Carleton University’s Steven Cooke, professor and Canada Research Chair in the Department of Biology and the Institute of Environmental Science, along with six colleagues from Carleton, including Jesse Vermaire and Joe Bennett, the University of Ottawa and the University of Sherbrooke, have been awarded an NSERC Strategic Partnership worth $649,000 over three years to support managing Parks Canada’s historic Rideau and Trent-Severn waterways to maintain and enhance ecosystem services.

“With the Rideau Canal being adjacent to campus, this project will provide many opportunities for undergraduates and graduate students to engage in real research,” said Cooke. “This project is all about partnerships — we will be working with cottager associations, anglers, boaters, other stakeholders and all levels of government to ensure the health of the Rideau Canal and Trent-Severn Waterways.”

Parks Canada is investing roughly a billion dollars to upgrade infrastructure at numerous locations along the historic waterways over the next decade, providing an opportunity to modernize infrastructure and help improve the health of these aquatic ecosystems. Research will inform operational changes of locks and dams and policies, providing benefits to fish, and to species at risk, decreasing shoreline erosion, enhancing recreational use and providing benefits to surrounding communities.

“Carleton continues to take the lead working with diverse partners on local issues,” said Rafik Goubran, vice president (Research and International). “This collaborative project will play a vital role informing policy development and ensuring the ongoing health of local communities and the environment.”

Cooke, in partnership with Parks Canada, the Rideau Valley Conservation Authority and Big Rideau Lake Association, will generate knowledge to help maximize ecosystem services in the face of stressors caused by humans. Cooke will combine natural science, engineering and social science research to:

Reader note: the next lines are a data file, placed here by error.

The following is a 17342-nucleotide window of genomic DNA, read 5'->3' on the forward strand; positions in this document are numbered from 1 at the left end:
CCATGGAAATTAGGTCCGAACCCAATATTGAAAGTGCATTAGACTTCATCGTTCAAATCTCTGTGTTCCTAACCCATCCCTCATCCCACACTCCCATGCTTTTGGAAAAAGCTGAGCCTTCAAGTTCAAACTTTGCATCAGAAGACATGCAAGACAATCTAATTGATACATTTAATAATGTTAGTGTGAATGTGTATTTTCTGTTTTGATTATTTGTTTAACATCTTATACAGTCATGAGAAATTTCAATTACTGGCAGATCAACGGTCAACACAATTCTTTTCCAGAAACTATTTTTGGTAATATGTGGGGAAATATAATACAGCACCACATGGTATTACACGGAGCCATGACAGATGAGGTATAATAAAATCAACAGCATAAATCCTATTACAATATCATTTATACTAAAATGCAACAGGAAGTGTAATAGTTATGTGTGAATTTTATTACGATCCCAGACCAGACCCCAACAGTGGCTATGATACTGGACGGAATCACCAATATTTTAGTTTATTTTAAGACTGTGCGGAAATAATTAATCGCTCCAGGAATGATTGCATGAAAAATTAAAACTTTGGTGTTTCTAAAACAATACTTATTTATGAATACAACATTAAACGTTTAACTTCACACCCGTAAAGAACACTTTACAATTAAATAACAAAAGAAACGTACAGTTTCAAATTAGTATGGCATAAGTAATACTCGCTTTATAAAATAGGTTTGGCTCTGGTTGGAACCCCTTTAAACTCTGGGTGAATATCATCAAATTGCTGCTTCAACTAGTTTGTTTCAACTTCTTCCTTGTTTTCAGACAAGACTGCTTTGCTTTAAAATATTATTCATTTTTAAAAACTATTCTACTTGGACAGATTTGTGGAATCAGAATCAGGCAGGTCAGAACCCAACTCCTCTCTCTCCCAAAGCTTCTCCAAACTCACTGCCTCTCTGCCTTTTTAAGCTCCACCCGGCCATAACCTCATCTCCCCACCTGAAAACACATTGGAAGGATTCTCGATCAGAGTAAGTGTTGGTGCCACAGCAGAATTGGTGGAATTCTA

• Determine the influence of dam and lock station presence and operations on abiotic (i.e., water, sediment) and biotic (i.e., recreational fish, at-risk fish and turtles) connectivity;
  • Identify effects of shoreline habitat and aquatic management strategies on ecosystem structure; and
  • Investigate the perspectives of key stakeholders related to waterway management scenarios and communication strategies.

Beyond these core objectives, Cooke will share his findings with his partners and stakeholders and train students in an integrated, multi-disciplinary framework. The proposed research will help safeguard the social, cultural and ecological values of these nationally significant waterways by providing Parks Canada with the environmental and social science evidence needed to inform policy development and management.

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Carleton University
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